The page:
Reed has always aspired to work in the medical field, and thought she might want to be an orthopedic surgeon.
But after realizing how much time that would require in school, she began researching other options. She job shadowed former Kentucky pitcher Rachel Riley, who is a dentist at a private practice in Lexington.
"I just loved it, and pretty much everything about it fit perfectly with my personality and with being very detail-oriented,” Reed said. “It fit with my other personal goals about my future as well because I want to start a family.”
Everyone around Reed believes she can be whatever she wants in life. Martin is convinced she would make a great physicist, and her team thinks she can change the world.
"We call her the President, so we would all like to have her become the President of the United States,” Lawson said. “She is really just an exceptional person and all-around great teammate. As time fades, she will always have the All-American status and have the grades, but she will also be remembered as the great person she is."
Reed knows it’s likely her last season of competitive softball, and is trying to savor every moment. She wants to slow time down, but the practices and games seem to fly by as fast as she does running the bases.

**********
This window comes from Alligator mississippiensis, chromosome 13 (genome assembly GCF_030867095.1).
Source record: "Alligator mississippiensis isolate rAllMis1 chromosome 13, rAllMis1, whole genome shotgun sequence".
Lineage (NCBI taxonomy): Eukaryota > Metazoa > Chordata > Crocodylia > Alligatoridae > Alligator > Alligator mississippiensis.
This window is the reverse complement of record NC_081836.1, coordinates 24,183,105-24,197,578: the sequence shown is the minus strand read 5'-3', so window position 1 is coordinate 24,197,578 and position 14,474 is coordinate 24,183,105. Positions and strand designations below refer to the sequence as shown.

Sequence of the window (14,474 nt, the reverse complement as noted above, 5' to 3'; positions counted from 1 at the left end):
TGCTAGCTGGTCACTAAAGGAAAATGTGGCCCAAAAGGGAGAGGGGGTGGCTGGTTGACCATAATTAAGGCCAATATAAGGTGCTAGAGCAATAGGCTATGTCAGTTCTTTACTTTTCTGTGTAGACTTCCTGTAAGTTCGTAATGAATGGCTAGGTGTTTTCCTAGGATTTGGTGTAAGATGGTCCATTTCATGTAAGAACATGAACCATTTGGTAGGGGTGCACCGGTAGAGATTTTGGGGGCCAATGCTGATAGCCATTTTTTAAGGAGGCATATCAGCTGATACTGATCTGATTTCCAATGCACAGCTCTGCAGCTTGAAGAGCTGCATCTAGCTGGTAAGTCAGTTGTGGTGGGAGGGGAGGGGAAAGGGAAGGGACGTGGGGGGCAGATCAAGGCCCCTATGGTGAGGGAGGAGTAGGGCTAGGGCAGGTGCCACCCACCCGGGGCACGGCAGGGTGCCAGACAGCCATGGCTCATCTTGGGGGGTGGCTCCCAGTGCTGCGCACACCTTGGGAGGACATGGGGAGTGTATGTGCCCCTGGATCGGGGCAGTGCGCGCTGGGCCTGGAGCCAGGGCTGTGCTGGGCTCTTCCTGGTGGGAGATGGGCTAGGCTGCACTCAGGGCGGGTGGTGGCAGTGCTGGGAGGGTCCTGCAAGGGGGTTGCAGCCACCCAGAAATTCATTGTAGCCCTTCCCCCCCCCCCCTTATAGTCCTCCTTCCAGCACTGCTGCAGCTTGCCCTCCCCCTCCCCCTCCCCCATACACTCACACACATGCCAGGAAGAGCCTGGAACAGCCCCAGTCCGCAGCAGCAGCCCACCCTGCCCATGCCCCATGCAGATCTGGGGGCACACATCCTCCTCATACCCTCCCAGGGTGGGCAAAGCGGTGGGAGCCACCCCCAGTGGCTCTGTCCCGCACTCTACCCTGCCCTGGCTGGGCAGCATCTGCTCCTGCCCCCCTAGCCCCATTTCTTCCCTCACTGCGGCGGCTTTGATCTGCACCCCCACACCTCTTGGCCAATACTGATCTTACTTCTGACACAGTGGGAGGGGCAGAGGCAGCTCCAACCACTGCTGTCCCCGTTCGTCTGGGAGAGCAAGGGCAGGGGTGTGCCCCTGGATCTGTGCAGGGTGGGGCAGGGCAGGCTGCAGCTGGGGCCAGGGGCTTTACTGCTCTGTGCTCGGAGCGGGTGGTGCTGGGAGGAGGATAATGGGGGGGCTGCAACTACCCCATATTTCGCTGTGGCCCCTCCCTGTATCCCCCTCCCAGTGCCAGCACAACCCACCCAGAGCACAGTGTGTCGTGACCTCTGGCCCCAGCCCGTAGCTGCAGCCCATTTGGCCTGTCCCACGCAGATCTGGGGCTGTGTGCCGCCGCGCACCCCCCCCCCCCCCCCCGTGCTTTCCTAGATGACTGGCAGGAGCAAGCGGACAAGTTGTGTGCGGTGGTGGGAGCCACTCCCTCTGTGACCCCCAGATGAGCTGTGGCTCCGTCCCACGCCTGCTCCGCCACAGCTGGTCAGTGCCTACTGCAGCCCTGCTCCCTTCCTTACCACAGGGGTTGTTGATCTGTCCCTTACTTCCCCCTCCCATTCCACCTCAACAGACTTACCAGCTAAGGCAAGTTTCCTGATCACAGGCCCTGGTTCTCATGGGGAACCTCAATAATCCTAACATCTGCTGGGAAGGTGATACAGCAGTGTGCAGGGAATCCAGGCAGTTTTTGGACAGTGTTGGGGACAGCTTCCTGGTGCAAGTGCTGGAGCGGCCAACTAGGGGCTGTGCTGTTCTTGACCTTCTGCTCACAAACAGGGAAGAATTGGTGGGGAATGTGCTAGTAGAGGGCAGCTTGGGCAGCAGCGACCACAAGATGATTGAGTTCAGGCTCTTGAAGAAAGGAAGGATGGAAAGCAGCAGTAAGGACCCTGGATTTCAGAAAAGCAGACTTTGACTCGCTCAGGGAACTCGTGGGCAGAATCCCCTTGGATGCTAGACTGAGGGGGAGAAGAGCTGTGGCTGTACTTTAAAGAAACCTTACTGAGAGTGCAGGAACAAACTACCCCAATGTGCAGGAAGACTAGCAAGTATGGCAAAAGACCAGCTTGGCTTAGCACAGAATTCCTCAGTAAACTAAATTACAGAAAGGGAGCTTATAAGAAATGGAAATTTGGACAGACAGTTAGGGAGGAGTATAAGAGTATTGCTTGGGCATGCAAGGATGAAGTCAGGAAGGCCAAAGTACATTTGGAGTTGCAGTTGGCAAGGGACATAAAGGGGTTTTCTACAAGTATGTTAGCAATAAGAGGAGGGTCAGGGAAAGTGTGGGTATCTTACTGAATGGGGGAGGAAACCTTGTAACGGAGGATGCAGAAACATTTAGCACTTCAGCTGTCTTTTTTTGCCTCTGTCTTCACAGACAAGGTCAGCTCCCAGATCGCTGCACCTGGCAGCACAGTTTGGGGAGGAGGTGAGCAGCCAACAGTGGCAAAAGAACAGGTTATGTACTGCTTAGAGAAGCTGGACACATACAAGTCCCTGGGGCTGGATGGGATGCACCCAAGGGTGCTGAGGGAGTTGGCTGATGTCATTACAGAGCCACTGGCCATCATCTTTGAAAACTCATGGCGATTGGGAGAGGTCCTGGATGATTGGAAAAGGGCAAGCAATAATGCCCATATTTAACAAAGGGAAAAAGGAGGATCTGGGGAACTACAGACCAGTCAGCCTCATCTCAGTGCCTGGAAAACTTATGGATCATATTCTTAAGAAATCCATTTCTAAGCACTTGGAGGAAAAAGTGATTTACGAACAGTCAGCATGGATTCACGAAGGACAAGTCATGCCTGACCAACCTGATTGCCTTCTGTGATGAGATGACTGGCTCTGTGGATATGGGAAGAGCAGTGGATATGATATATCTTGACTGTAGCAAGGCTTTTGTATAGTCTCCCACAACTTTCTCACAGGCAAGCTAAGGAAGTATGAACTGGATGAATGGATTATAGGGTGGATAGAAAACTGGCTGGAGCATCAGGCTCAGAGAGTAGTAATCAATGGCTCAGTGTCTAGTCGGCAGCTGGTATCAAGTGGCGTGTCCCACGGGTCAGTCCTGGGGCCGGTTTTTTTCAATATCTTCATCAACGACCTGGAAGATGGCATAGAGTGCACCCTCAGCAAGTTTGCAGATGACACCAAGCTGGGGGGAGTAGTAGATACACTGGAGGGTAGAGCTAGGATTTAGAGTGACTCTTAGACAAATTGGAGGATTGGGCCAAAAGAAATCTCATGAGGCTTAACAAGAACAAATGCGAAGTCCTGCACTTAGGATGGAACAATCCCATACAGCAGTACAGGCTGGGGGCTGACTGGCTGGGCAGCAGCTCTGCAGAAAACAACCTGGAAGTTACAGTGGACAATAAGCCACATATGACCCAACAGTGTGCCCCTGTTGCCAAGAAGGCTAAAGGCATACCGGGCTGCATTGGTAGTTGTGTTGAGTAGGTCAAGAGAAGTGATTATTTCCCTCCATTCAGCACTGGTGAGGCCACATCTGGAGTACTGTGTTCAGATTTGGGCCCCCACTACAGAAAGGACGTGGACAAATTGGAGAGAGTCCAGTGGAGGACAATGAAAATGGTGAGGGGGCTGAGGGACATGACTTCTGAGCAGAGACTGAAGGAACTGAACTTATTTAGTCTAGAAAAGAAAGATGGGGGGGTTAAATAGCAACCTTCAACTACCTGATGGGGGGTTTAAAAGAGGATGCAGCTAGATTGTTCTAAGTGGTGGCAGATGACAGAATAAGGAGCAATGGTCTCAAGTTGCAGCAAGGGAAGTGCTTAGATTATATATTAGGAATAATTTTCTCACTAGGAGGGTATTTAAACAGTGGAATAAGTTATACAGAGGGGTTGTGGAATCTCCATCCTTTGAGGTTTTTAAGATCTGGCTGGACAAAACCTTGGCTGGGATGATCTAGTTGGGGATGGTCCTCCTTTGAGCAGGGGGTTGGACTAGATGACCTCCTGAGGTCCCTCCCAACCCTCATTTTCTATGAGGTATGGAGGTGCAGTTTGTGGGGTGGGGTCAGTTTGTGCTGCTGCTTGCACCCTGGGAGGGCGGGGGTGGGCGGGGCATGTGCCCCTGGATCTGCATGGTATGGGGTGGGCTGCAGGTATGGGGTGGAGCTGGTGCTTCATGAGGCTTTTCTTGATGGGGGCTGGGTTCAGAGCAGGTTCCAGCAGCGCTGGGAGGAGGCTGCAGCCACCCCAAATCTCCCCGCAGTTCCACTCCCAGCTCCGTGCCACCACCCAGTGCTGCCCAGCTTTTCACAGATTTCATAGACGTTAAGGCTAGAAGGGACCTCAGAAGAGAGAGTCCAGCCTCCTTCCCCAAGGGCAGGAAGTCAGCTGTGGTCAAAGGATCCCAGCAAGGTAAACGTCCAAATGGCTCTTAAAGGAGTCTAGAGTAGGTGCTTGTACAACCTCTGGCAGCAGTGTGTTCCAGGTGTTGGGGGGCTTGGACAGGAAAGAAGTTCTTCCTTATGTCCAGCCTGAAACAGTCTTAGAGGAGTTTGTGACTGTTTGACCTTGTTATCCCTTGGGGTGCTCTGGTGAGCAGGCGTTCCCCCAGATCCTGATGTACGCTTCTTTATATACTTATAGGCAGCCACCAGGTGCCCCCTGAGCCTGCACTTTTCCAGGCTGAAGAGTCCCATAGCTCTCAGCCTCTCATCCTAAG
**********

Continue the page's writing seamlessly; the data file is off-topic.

Reed recently tied a single-game program record with six RBIs in a win over Mississippi State, one of many milestones in her career.
But her legacy at Kentucky will stretch far beyond the softball field in Lexington. She’s left an imprint on professors, classmates, Special Olympians and the young children she’s provided lunches for through God’s Pantry Food Bank.
“I just really want to be known for being a good representative of Kentucky softball,” Reed said. “I want to be known as a player who respected the game and played the game the way it's supposed to be played. I want to be known for always doing my best and leaving everything on the field.”